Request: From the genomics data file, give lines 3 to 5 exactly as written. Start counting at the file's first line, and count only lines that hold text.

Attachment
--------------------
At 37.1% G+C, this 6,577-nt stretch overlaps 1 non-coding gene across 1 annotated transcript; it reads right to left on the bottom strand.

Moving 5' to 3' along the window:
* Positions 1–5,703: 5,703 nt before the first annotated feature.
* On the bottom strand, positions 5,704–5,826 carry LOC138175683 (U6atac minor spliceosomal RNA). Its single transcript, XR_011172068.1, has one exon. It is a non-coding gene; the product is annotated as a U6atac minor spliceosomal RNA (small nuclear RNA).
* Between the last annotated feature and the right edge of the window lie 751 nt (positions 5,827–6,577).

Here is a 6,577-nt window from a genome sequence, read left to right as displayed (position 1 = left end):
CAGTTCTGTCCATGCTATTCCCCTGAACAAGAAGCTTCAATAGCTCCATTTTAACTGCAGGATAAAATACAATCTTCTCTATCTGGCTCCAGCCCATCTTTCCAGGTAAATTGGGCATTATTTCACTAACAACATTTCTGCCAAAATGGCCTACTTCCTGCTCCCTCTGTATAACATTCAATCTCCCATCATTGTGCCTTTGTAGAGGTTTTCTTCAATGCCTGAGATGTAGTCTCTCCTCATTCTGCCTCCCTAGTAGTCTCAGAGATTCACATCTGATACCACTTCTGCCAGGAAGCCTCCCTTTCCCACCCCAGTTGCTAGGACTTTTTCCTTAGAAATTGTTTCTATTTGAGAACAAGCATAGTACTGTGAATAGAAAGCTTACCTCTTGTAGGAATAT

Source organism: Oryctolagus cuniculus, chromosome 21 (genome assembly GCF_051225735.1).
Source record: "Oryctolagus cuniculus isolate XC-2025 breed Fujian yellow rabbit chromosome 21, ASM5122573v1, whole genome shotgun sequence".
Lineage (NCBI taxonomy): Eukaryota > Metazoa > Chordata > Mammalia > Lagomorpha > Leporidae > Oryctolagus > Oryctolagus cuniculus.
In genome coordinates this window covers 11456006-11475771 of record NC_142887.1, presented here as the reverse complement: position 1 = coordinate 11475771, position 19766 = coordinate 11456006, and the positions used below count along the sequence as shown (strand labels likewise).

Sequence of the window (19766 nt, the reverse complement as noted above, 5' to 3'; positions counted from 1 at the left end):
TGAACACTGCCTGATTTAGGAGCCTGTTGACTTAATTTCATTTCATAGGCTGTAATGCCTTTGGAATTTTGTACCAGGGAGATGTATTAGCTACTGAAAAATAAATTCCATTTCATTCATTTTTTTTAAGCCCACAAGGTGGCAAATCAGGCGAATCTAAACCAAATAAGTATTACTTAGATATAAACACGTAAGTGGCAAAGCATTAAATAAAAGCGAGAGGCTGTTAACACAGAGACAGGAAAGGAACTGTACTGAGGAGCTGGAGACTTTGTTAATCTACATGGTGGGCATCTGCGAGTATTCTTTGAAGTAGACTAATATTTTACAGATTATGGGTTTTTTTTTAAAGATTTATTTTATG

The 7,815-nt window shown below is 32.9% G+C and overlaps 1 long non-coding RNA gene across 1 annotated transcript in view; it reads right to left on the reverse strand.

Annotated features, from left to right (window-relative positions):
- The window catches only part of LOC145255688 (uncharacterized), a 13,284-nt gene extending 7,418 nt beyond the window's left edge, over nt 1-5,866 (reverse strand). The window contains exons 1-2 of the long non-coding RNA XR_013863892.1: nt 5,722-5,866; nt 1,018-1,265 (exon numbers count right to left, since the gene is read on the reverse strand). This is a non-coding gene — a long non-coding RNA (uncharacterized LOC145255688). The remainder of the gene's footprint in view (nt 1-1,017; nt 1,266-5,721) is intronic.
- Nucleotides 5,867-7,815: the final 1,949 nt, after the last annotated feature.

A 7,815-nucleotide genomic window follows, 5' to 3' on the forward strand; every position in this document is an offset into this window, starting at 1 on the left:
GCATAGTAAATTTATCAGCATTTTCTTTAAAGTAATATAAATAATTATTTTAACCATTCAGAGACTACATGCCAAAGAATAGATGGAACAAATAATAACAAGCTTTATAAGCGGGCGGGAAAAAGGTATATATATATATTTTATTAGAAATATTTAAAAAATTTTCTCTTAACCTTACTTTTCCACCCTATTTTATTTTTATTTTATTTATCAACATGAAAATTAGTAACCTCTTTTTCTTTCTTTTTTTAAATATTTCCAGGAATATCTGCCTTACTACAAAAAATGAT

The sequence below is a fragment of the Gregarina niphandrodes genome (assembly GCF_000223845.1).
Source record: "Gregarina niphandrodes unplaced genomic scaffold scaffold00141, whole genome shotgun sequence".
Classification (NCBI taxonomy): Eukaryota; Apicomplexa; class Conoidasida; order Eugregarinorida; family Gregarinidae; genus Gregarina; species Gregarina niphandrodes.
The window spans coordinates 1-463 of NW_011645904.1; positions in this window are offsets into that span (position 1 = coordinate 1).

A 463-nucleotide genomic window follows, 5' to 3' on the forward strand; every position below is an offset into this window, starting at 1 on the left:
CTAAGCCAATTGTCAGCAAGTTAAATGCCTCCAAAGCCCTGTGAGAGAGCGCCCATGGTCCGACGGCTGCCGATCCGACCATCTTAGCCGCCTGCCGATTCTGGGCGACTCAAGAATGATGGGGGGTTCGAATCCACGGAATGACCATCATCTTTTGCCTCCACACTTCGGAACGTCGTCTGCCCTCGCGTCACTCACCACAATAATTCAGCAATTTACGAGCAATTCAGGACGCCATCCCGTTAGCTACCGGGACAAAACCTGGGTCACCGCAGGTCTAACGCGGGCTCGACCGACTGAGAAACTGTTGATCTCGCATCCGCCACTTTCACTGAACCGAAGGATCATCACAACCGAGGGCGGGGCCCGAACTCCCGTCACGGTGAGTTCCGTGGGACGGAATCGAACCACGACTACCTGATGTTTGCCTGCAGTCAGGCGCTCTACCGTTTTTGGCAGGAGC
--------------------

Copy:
* Positions 1–5,703: 5,703 nt before the first annotated feature.
* On the bottom strand, positions 5,704–5,826 carry LOC138175683 (U6atac minor spliceosomal RNA). Its single transcript, XR_011172068.1, has one exon. It is a non-coding gene; the product is annotated as a U6atac minor spliceosomal RNA (small nuclear RNA).
* Between the last annotated feature and the right edge of the window lie 751 nt (positions 5,827–6,577).